I Did Kegels, But I Still Pee When I Sneeze

by Sarah Cottrell
Wavebreakmedia / iStock

I was in the bathroom sitting on the loo and trying to stick a pad to my underwear when my toddler waltzed in and said, “Oh! Look! Mommy diapers?!” Here’s the thing though: I’m not even having my period. What I have is a weak pelvic floor that can only be cured by doing all the Kegels, or so I thought.

Every time I cough, sneeze, laugh too hard, jump on a trampoline, yell, jog, run, jump, try to dance to a Beyoncé song, or even yawn hard enough, my bladder gets overexcited and I wet myself like a toddler.

After I birthed my first child naturally and then had an emergency C-section for my second child, my body did not bounce back the way all the books claimed it would. I was told to do yoga and work those abs. I was told to live and die by Kegels. I was even told that peeing when I sneeze is just part of being a mom and that I should just get used to it.

Except that at 37, I seriously don’t think I am ready to start buying Poise in bulk.

So like any rational person, I looked at my body and my habits — and I realized Kegels don’t fucking work for me.

Throwing my shame out the window, I fired up my Facebook and started asking around to my mom friends, “Level with me, do you pee yourself too?” I was astounded to find that every single one of them had an embarrassing story to tell about a time they wet themselves after coughing or running or sneezing or laughing.

Bolstered by the knowledge that I am not the only one who has an issue with leaking, I next turned to Google to figure out what I could do to fix this problem. And that is when I learned that we can thank some dude named Arnold Kegel, a gynecologist from the 1940s who famously instructed women to lie on their backs and flex their vaginal muscles around his fingers. Yep, you read that correctly.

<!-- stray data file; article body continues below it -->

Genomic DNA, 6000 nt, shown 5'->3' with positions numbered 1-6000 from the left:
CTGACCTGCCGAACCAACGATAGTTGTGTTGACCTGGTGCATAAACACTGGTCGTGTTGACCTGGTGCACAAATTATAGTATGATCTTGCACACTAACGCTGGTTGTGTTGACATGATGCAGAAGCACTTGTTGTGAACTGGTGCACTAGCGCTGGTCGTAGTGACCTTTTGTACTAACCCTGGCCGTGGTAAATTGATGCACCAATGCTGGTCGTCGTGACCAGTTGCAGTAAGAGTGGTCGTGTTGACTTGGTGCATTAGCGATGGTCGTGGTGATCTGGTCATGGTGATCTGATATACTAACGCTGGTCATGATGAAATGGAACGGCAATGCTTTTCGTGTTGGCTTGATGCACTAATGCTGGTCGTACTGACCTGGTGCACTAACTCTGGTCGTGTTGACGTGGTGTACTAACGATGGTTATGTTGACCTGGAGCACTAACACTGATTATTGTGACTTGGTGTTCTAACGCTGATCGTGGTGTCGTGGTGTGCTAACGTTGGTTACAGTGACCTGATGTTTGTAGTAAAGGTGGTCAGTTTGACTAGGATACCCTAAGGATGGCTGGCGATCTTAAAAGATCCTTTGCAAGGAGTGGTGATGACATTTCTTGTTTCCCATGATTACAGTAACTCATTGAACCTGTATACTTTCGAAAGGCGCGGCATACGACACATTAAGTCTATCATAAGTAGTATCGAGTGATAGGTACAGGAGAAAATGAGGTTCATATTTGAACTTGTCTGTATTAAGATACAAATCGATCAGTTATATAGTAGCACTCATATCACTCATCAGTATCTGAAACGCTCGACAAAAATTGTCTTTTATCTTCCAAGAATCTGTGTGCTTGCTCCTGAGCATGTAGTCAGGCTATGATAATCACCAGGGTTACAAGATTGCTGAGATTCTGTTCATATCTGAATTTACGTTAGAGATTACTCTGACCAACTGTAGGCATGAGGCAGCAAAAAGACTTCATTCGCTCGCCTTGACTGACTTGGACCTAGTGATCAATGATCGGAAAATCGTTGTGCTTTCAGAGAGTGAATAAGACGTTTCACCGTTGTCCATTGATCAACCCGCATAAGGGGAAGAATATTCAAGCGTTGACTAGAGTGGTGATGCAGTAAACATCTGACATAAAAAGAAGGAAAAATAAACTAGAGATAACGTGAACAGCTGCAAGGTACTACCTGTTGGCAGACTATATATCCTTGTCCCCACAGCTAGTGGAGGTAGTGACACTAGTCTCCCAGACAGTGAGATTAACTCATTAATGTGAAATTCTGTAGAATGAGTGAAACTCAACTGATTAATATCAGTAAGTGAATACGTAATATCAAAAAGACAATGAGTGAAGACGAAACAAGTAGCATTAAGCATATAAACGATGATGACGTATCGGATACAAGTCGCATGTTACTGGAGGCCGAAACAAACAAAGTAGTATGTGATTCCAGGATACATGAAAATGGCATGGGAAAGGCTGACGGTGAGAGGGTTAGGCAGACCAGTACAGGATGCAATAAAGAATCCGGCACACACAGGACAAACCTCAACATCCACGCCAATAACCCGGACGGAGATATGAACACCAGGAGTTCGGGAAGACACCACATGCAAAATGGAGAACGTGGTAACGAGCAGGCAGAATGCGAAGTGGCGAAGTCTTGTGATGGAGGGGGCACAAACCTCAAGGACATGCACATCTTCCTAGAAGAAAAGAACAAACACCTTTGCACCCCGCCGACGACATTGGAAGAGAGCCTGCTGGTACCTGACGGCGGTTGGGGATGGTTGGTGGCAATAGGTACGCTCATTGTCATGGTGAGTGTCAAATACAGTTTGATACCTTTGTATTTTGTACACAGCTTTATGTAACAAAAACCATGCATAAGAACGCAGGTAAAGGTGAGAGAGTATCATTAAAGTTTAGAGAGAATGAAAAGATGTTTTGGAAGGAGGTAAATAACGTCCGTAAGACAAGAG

It turns out that this nearly century-old advice is based on factually inaccurate information about female anatomy. And using vaginal weights (like Ben Wa balls) will not help everyone with the sneeze-pees (aka “stress urinary incontinence”).

What has really helped me and other women I know is actually much more simple: We need practice better posture while sitting and standing. When lying down, try pulling the navel to the spine. Do a simple bridge pose by lying on your back with your arms down and knees in the air. Push through your feet to bring your navel toward the ceiling. Repeat. It feels good. It will help strengthen the appropriate abdominal muscles that help to support your lumbar and urinary tract.

Arnold Kegel’s legacy of ineptness when it comes to women’s anatomy is causing millions of women to line their panties with pads so that they won’t be embarrassed after a sneeze. How ridiculous is that?!

So, I quit doing Kegels, and I told all my mom friends to do the same. We looked up vaginal weights and had a great laugh — wet ourselves — then looked up how to do exercises that will actually work.

As moms, we get gobsmacked with horrible advice and sneering judgment at every turn. We know that no human body bounces back 100% in six weeks. We know that mom bodies are routinely shamed in the media. And we know that after doing a million Kegels we still pee our pants when we laugh too hard. So why keep doing them?